I haven’t quite figured this Pope out yet, and that’s probably a good thing. You’re supposed to feel that way about a religious leader who challenges you to think differently about the way you operate. And this Pope in particular, in turns surprises and shocks me.
For instance, you can’t take Pope Francis at face value – ever. Although the Pope has met with criticism over things like, say, his voyage to Cuba, the Pope took the opportunity to meet with Fidel Castro and gift him with a book by Fr. Armando Llorente, a Jesuit priest who was one of Fidel’s teachers as a boy, but who Fidel exiled from Cuba shortly after he took power in the 1960s. And while the Pope spoke in only general terms about the right to religious freedom to both the President and to Congress, he not only met with the Little Sisters of the Poor, currently waging a battle for conscience rights against the Obama Administration, but it’s now being reported (and confirmed by the Vatican), that the Pope met with Kim Davis, the Kentucky clerk who was jailed after she refused to sign marriage licenses for same-sex unions.
Pope Francis met a Kentucky county clerk, who was jailed for refusing to issue marriage licenses to gay couples, during his visit to the United States last week, the Vatican said on Wednesday.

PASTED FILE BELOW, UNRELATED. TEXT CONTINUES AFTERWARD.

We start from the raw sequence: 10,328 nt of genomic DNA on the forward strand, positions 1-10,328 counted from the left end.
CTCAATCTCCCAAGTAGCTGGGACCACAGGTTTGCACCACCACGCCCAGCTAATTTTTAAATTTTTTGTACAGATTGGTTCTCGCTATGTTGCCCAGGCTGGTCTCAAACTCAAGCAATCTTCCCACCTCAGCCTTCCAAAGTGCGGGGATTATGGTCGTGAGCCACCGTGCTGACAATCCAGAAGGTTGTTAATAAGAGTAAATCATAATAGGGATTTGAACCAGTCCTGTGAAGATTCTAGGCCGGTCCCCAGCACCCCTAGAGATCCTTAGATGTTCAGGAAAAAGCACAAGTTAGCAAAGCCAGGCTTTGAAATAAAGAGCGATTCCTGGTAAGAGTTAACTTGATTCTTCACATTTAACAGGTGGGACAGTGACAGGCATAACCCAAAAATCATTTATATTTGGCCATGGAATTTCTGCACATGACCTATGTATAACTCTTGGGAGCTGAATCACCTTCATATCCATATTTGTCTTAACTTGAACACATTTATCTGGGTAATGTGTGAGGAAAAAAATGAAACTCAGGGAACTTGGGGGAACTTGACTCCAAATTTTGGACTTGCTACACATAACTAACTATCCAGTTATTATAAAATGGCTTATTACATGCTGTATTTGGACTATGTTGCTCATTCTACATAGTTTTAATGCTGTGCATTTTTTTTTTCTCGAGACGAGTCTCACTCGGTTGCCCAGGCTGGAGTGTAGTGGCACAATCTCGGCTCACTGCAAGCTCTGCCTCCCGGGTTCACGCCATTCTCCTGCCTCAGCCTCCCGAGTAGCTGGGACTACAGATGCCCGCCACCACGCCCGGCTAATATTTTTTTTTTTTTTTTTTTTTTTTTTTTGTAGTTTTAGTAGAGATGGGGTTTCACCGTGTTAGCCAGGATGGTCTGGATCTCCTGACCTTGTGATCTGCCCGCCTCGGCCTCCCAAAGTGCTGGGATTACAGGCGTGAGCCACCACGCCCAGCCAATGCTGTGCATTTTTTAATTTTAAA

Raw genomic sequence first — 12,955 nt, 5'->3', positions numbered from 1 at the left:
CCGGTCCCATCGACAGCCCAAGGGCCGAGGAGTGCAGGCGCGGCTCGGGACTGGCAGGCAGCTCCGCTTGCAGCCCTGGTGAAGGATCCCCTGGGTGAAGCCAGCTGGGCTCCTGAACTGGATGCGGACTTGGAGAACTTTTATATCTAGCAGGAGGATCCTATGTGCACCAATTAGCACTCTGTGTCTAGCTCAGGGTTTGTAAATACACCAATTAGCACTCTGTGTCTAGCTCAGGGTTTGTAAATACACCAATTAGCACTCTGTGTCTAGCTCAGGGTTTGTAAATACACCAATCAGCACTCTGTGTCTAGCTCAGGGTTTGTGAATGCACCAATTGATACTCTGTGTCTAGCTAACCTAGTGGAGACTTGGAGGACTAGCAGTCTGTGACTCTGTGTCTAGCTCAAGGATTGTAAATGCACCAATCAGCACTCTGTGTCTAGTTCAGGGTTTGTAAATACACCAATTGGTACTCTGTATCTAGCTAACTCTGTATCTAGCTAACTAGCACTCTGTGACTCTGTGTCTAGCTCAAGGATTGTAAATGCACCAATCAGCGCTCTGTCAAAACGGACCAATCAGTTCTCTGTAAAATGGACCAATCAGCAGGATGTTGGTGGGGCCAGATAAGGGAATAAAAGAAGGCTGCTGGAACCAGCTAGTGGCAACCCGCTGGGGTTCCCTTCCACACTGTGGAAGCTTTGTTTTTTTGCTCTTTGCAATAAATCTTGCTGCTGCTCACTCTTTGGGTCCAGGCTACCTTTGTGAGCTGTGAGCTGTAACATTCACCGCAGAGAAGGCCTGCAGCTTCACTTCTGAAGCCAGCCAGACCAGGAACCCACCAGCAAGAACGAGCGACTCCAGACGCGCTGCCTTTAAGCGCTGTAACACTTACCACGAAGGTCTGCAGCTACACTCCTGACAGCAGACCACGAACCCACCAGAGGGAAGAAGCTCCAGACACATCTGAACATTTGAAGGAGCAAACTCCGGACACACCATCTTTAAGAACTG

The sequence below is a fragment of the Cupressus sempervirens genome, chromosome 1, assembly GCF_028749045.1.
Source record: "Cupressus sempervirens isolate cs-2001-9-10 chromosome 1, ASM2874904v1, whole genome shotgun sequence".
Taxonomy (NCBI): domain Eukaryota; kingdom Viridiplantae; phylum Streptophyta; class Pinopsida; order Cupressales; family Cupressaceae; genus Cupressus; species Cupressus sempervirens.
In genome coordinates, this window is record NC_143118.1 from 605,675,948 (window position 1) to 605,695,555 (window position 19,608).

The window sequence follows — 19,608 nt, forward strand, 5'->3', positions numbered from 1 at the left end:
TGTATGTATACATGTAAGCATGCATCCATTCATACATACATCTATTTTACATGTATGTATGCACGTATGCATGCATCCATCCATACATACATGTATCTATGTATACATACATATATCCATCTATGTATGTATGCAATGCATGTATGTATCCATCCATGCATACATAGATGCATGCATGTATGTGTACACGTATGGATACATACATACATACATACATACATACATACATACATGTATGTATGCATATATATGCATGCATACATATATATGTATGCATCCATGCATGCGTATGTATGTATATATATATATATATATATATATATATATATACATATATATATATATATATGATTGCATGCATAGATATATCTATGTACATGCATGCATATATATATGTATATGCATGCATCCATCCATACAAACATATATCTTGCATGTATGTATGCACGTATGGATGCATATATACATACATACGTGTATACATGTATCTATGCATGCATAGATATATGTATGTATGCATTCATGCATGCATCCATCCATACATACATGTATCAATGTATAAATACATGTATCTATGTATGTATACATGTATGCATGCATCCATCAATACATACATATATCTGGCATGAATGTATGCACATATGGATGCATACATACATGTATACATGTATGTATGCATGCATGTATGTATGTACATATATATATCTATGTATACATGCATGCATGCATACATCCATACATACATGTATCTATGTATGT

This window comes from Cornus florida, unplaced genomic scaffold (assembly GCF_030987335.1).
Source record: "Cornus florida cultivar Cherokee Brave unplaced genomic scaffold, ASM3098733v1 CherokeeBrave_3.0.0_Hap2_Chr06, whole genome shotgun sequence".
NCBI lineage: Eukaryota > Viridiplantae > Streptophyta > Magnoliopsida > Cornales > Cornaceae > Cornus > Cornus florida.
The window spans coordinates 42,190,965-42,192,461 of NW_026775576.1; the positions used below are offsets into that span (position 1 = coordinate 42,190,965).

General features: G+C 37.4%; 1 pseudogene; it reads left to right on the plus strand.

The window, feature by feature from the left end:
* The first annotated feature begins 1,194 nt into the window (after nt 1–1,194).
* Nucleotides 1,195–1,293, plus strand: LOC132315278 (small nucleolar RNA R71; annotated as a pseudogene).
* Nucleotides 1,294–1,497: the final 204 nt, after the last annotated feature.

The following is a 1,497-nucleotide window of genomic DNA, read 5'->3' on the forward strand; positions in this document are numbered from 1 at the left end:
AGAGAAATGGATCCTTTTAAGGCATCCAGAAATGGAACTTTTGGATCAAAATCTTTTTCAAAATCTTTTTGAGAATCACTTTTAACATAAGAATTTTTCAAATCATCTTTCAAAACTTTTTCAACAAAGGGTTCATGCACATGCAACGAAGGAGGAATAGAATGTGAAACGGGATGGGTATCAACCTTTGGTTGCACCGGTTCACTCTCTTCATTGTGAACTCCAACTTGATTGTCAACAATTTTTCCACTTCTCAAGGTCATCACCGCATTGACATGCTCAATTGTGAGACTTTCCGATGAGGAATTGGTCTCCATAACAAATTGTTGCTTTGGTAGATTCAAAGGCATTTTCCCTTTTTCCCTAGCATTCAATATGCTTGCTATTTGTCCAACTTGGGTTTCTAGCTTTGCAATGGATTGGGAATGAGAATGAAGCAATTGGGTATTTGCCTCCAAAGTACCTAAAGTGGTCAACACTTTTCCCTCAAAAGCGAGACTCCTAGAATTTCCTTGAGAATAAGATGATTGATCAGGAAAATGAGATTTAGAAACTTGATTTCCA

“I do not deny that the meeting took place, but I have no comment to add,” Vatican spokesman Federico Lombardi said in a statement.
Rowan County Clerk Kim Davis and her husband met the pope during the Washington leg of his U.S. visit, she and her lawyer told American media.
The Davis couple traveled to Washington and met the pope at the Vatican embassy last Thursday, ABC News and CBS News reported.
“It was really very humbling to even think that he would want to, you know, meet me or know me,” Davis told ABC. “I put my hand out, and he grabbed it, and I hugged him, and he hugged me and he said, ‘Thank you for your courage’.”
This is the Pope sending a strong message. Regardless of his beliefs on other issues, the Pope is strongly committed to traditional marriage, and knows that while countries may pass laws allowing for same-sex unions, but that many on the other side of the issue aren’t satisfied with having equal rights – they wish to take away freedoms from others who they deem “culturally backward,” or in disagreement. A strong set of natural rights, especially the right of conscience, is as important to the Pope as it is to the survival of a Constitutional republic as a whole.
I had my qualms about Kim Davis – and they still persist, mostly from a reticense to make people into folk heroes – but the overarching issue of religious freedom is one of utmost importance and I can understand and very much appreciate the Pope’s willingness to meet with her and to send this message to the American people. Courage is necessary.